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We have a feature class that has a primary key constraint(not OBJECTID) on it's database table. This field also has an auto incrementing trigger (BEFORE INSERT)

When our users try to create/add features to this class using arcmap, since it's a non nullable number field, ArcMap adds a default value to it (0), so the second time it tries to put 0, it violates the pk constraint. Not only that but it overwrites the BEFORE INSERT trigger by putting 0 after it triggered.

I haven't been able to workaround this even with indexes.

An idea that I thought could work was making a AFTER INSERT incrementing trigger, or an ON UPDATE trigger that only works if the pk values is 0, but I'm not sure how to make none of these, or if that's even possible/necessary.

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    The issue is the NOT NULL. If you don't declare it NOT NULL, then your database-provided value will populate. – Vince Dec 21 '16 at 23:14
  • @Vince can a pk even be not null? – Mojimi Dec 21 '16 at 23:15
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    There's two models at work, and they conflict. I've never used a primary key constraint in 28 years as an Oracle DBA. They're slow and needlessly complicate implementation. If you're inserting rows exclusively with ArcGIS, use ArcGIS-compatible techniques to populate rows. – Vince Dec 21 '16 at 23:27
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    "Not only that but it overwrites the BEFORE INSERT trigger by putting 0 after it triggered." Sorry, that is just not possible. The before insert triggers executes when you issue the INSERT statement. There is no place where anyone could change that value before the INSERT completes. The only place that can happen is within the BEFORE INSERT trigger itself. Maybe the logic in your trigger is to only fill the primary key column with a number when the value it receives is not null ? Just change that code to also set a new number if the value is 0. – Albert Godfrind Dec 23 '16 at 16:39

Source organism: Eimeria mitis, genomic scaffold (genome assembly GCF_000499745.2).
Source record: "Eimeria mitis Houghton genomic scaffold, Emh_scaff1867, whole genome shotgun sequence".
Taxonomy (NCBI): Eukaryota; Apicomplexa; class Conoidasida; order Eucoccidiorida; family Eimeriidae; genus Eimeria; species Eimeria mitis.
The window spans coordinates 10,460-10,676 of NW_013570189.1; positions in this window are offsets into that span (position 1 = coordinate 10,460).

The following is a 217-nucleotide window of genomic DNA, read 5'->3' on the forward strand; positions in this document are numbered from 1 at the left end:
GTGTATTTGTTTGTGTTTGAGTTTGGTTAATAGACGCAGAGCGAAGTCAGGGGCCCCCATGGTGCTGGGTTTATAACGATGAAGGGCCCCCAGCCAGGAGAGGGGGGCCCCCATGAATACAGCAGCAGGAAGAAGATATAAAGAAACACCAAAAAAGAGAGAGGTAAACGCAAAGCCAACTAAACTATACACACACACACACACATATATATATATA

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    "I've never used a primary key constraint in 28 years as an Oracle DBA. They're slow and needlessly complicate implementation." Wow. That's a strong statement. And a false one too. Where did you find out that PKs are slow ? And why do they complicate implementation ? Having proper referential integrity in a data model is essential to maintain - well, integrity. Prevent pesky things like orphan child records and duplicate keys ... – Albert Godfrind Dec 23 '16 at 16:43
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I am not sure I fully understand what you say. But the following is definitely wrong:

Not only that but it overwrites the BEFORE INSERT trigger by putting 0 after it triggered.

Nothing can alter the value of a column once the insert statement has been sent to the database for execution. When that happens, the following events take place in sequence:

  1. All BEFORE triggers execute
  2. The row is inserted into the table
  3. All indexes are updated
  4. Referential integrity (and other) constraints are checked
  5. All AFTER triggers execute

Here is an example. First create a table and a sequence

create table t1 (
  id number primary key,
  name varchar2(30)
);

create sequence t1_s;

Now define the trigger:

create or replace trigger t1_bi
before insert on t1
for each row
declare
begin
  if :new.id is null or :new.id = 0 then
    :new.id := t1_s.nextval();
  end if;
end;
/
show errors

Try a few inserts

insert into t1 values (0,'A');
insert into t1 values (0,'B');
insert into t1 values (0,'C');
insert into t1 values (0,'D');
commit;

Check the results

SQL> select * from t1;

        ID NAME
---------- ----------
         1 A
         2 B
         3 C
         4 D

4 rows selected.

Because the trigger only replaces the ID value when the input is not 0 and not null, the following

insert into t1 values (42,'E');

retains the value given:

SQL> select * from t1;

        ID NAME
---------- ----------
         1 A
         2 B
         3 C
         4 D
        42 E

5 rows selected.
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  • You are correct, I did some tests and now it works? Not sure if something changed, maybe my trigger was wrong somehow, anyway thanks! – Mojimi Dec 23 '16 at 18:29
  • What will happen when that table with the ID as the primary key is registered with the geodatabase? An OBJECTID field will be created right? Isn't the OBJECTID supposed to be the primary key? gis.stackexchange.com/q/222527/62572 – Wilson Dec 24 '16 at 23:55
  • The OBJECTID may still be used by ArcGIS to fetch individual rows. That just means it must contain unique values. That can be enforced with a unique index (or a unique constraint). – Albert Godfrind Dec 25 '16 at 0:12
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As Mentioned by Vince, your issue is that there are two models which are in conflicts.

If you have some kind of constrain, ArcGIS, by default, will not know about it. ArcGIS will assume that this is a standard featureclass, and will follow it's own model. If you want ArcGIS to follow your model, you need to customise ArcGIS so that it follows this model. Unfortunately this can't be done via the GUI

This is usually done by a Custom Class Extension. This will require customization via ArcObjects.

Here are some samples of Class Extensions: https://github.com/esri/arcobjects-sdk-community-samples/tree/master/Net/Geodatabase/TimestampClassExtension

https://github.com/esri/arcobjects-sdk-community-samples/tree/master/Net/Controls/EditingTabbedFeatureInspector

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